Marriage is worth it though. It's worth the effort. When you wake up and have crust in your eyes and a wicked case of morning breath...and your love looks at you...I mean, really looks at you...and tells you that you're beautiful...that's love. When your partner knows what you take in your coffee and what you like on your turkey sub from Subway without being told...that's love. When they have worked long hours all week long and still get up with your child on the weekend to play the role of their pancreas...just so you can sleep in....that's love.

So, I think of my parents on this day and I am in awe. I'm in awe of their love and their devotion. I'm in awe of their determination and their strength. I admire their ability to stand beside each other for 41 years...holding hands...facing whatever life has thrown their a team...a united front.

I look at my husband and our own 11 years of marriage, and I am happy. He loves me...I mean, he really loves me. I still get butterflies when I look at him. My heart still skips a beat when I hear him tell me he loves me. We have weathered quite the storms with diabetes in our house. We have managed it though....we are a united front...we are a team...we hold hands and face things head on.

I hope 30 years from now, I can be as strong as my parents. I hope that Emma will look back on her childhood and see what I see when I think of my own parents. Happy Anniversary Mom and Dad! We love you and thank you for being such an incredible example of what marriage should be like.

Wednesday, October 23, 2013

Perspective is a beautiful thing

Ya know what? I had a shitty day. It started out with skipping breakfast to stand in solidarity with my kid as she skipped breakfast because it was bloodwork day. She had to I fasted. The day progressed with a bunch of small annoyances...the little elderly woman at McDonald's got my coffee order wrong...but I decided to drink it anyway...because it was her first day...she was training...and she was the sweetest woman on the planet with a smile that could win over I drank it...and smiled...and wished her a good first day. I came home to find my cat puked on the carpet...right in front of the basement door...good times. Then Emma had a low blood sugar just after lunch. it wasnt one of those easy peasy give her 15 carbs and it does the trick kind of was a stubborn one. so, there I sat at a desk in her classroom...listening to the teacher talk about the branches of the government in his best Queen Elizabeth accent. Ok, that part was funny actually! Then the batteries in Emma's blood sugar meter ran out, so I hopped in the car and went to the store to get more. As I got back in my car to finally go home....I turned the key to start it up...and....nothing battery was dead. Clearly it's not a good day to be a battery in my house. So, I pulled out my cell to call the dealership which just so happened to be down the street from where I was and get them to come give me a boost. Keep in mind, we just bought this car less than a month ago...and this was the third time I have had to bring it in to the dealership. The first time was a stupid technicians error (he took a power washer to the engine on the day we bought it and wound up getting water in two of the cylinders which caused it to sputter and lurch). The second time was to get the CD player replaced because every time I put a cd gave me an "error 5" message. Yes, my brain went directly to the error messages on blood sugar meters LOL! The third time...was today...a dead battery that actually needed to be replaced.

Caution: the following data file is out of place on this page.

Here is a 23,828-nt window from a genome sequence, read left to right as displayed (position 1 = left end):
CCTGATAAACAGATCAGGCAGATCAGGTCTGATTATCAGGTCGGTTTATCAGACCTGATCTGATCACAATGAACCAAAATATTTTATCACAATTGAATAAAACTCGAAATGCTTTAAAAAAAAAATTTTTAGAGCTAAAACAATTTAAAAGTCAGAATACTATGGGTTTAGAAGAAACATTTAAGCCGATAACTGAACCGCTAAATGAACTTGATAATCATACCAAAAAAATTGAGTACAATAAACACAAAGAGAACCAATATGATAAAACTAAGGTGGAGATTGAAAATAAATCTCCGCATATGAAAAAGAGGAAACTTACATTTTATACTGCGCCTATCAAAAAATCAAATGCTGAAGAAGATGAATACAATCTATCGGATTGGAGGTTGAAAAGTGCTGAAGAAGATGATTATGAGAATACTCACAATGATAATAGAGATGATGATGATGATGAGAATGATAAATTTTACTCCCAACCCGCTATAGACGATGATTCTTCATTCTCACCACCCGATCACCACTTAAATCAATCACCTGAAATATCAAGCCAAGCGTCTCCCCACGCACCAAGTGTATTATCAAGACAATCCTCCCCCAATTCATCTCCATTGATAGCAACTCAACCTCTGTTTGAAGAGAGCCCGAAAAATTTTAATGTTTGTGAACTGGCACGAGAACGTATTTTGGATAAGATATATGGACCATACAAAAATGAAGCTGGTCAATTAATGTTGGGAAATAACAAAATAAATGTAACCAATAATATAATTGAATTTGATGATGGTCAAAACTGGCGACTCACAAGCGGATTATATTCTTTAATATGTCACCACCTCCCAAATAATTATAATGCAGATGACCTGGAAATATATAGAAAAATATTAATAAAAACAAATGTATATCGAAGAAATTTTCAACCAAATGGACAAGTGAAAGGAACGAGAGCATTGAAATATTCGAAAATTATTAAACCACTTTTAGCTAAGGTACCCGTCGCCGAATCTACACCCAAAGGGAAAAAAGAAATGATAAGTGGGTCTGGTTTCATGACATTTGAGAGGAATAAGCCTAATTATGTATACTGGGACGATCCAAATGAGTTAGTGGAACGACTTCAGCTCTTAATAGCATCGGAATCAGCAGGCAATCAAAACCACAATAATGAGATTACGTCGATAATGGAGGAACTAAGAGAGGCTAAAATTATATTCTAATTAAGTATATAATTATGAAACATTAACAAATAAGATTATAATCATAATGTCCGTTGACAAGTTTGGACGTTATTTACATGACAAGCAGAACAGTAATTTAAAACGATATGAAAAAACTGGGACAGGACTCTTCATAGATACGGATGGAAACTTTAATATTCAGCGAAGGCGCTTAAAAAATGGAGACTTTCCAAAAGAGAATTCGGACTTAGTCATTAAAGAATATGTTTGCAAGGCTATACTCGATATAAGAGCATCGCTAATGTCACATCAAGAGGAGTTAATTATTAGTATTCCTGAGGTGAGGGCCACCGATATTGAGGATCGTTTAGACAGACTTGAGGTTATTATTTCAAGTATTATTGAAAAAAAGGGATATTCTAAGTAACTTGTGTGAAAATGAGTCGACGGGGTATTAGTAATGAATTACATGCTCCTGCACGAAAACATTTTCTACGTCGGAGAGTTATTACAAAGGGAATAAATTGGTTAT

All of these things put me in a bad mood. I tried all day long to get rid of the dark cloud hanging over my head. It seemed like everytime I started to see the sun peak through again...something else would happen to send me back to square one.

And then I got an email from a good friend...telling me about her coworker. His son was just diagnosed with type 1 diabetes. He's 9 years old...just like Emma. My dark cloud vanished in an instant. My heart broke for this family. Thoughts of Emma's diagnosis day flew through my head. I felt the tears stinging my eyes as I remembered how it it it's still just below the surface.

I emailed this man...who had just spent his very first day as a D-Dad. I tried to find the right words to comfort make them see and believe that it would be ok. I have found myself in similar situations many times over the years. I always want to run to them and hug them tight and make it all better....but I can't. I can't make it better. It's something that can't be explained in words. This family is now a part of our club. They will struggle...they will fail...they will cry and scream and yell and hate this disease.